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How far was Stalin's success due to his political ability as opposed to the weaknesses of his rivals?

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Eva Frauke G�hring History Mrs Simpson How far was Stalin's success due to his political ability as opposed to the weaknesses of his rivals? Joseph Stalin, leader of communist Russia from 1928-1953, succeeded in his rise to power due to mainly two factors, his political ability, as well as the weaknesses of his rivals. However, most achievements Stalin did are due to his abilities and his skills to treat people and play them out against each other, but certainly also the mistakes made by his rivals play a big role. Without those his success wouldn't have been possible. After Lenin's death in 1924, the question of his succession was unsolved. In his testament he criticised each of his closest colleagues. Trotsky was most likely to be Lenin's successor, since he had been his right-hand and already played a big role in the first revolution, whereas Stalin only played a minor role. "Stalin on the other hand, was seen as an administrator and a rather dull personality." 1However, clear was that he wanted to be succeeded not by a single person, but a leadership by the politburo. A power struggle for Lenin's succession began. ...read more.


Many of the party members owed loyalty to him. When the party grew, new party members who were poorly educated and politically na�ve came in. These were easy to manipulate. Stalin, who had the same background as most of them, he was from a poor family, used this to make them identify with and therefore support him. When Stalin was about to change his opinion to whatever seemed best to be in a key position and not to lose support, he proved his political abilities and his skills to "play on the people's fears and emotions"5, once again. Initially Stalin was more for the right side and allied with Bukharin, Tomsky and Rykov. They were for NEP, or private ownership and for "socialism in one country" rather than the left, who were for a widespread revolution and against NEP. Trotsky then openly attacked the economic policies. This criticism was unpopular in the Party and the chance was there to accuse Trotsky of factionalism, which banned the formation of any factions in the party and ensured party solidarity. Stalin didn't hesitate and took the opportunity. After also having moved against Zinoviev and Kamenev, they and Trotsky formed the 'United Opposition' that again Stalin was able to defeat through his previous actions and abilities, their attempt to fight back was too late. ...read more.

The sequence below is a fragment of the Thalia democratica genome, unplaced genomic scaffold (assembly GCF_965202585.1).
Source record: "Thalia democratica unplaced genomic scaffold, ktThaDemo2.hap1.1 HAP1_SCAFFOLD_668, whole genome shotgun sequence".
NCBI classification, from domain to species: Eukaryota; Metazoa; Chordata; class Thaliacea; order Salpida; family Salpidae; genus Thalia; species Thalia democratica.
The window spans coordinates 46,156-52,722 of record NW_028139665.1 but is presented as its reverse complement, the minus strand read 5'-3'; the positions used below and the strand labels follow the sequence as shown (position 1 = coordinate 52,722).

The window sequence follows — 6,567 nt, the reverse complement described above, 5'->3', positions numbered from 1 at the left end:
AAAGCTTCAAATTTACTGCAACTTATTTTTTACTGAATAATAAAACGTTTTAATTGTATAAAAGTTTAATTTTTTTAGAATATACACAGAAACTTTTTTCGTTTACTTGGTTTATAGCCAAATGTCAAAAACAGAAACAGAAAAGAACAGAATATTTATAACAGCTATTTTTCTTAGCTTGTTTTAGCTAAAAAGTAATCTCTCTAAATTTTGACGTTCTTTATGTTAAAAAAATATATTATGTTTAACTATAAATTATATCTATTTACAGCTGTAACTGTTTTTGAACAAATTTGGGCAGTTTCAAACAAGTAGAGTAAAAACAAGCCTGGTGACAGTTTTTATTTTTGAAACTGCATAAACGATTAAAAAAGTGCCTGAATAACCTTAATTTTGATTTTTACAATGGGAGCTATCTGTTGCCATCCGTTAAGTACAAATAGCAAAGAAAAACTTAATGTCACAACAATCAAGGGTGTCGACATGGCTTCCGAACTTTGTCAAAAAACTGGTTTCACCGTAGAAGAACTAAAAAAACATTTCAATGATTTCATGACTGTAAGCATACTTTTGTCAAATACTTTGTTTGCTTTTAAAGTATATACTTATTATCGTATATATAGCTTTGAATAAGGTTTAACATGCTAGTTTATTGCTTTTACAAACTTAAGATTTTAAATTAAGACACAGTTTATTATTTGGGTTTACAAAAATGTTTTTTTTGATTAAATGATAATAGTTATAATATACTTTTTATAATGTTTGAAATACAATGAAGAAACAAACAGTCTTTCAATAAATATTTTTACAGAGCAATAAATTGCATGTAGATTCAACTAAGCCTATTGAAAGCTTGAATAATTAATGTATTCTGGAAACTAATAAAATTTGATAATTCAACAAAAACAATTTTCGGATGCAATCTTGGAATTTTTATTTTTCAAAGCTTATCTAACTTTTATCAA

He was almost seen as a danger to the revolution and "someone who might betray for his own ends."8 The next great mistake he made was not to take any opportunities to stop or weaken Stalin. He did not debate Stalin and didn't even try to compete. He never made an attempt to respond to criticism. Trotsky often did not attend to important party meetings, due to illnesses. He did little to built up support and therefore had no support were it counted. Another important point in Stalin's success that was due to his rival's weaknesses was that Lenin's Testament was not published. This could have cost Stalin his job. But Zinoviev etc. were more concerned about Trotsky and since the testament damaged them all they agreed not to publish it. Trotsky again did not speak. And Lenin's fears about Stalin weren't paid attention to. In conclusion, Stalin's abilities as well as the weaknesses of his rivals were important in the power struggle and Stalin's success. The Politburo underestimated him and allowed themselves to appear as the opposition. Therefore they were in danger of factionalism and could easily be played and voted out. Stalin managed to appear as a moderator between the Left and the Right and knew how to appeal to people and could therefore play them out against each other. ...read more.

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